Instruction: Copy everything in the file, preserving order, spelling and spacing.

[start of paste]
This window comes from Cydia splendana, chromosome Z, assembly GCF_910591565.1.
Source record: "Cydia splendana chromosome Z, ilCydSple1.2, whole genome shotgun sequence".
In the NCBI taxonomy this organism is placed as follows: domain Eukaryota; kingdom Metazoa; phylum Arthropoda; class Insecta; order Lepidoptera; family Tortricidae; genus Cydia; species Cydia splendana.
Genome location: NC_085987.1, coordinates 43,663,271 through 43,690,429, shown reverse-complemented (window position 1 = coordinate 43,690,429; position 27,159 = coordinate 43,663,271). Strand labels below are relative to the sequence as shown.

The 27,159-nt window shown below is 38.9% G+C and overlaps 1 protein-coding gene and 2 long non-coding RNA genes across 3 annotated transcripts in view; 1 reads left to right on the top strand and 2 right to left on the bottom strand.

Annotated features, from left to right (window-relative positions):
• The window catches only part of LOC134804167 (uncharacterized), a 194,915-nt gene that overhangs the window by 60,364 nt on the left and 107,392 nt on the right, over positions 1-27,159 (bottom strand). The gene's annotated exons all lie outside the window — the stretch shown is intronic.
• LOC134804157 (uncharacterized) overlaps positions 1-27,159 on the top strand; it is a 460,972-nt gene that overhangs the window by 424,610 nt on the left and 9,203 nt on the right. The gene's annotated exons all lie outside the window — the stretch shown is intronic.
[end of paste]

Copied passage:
This window comes from Cydia splendana, chromosome Z, assembly GCF_910591565.1.
Source record: "Cydia splendana chromosome Z, ilCydSple1.2, whole genome shotgun sequence".
In the NCBI taxonomy this organism is placed as follows: domain Eukaryota; kingdom Metazoa; phylum Arthropoda; class Insecta; order Lepidoptera; family Tortricidae; genus Cydia; species Cydia splendana.
Genome location: NC_085987.1, coordinates 43,663,271 through 43,690,429, shown reverse-complemented (window position 1 = coordinate 43,690,429; position 27,159 = coordinate 43,663,271). Strand labels below are relative to the sequence as shown.

The 27,159-nt window shown below is 38.9% G+C and overlaps 1 protein-coding gene and 2 long non-coding RNA genes across 3 annotated transcripts in view; 1 reads left to right on the top strand and 2 right to left on the bottom strand.

Annotated features, from left to right (window-relative positions):
• The window catches only part of LOC134804167 (uncharacterized), a 194,915-nt gene that overhangs the window by 60,364 nt on the left and 107,392 nt on the right, over positions 1-27,159 (bottom strand). The gene's annotated exons all lie outside the window — the stretch shown is intronic.
• LOC134804157 (uncharacterized) overlaps positions 1-27,159 on the top strand; it is a 460,972-nt gene that overhangs the window by 424,610 nt on the left and 9,203 nt on the right. The gene's annotated exons all lie outside the window — the stretch shown is intronic.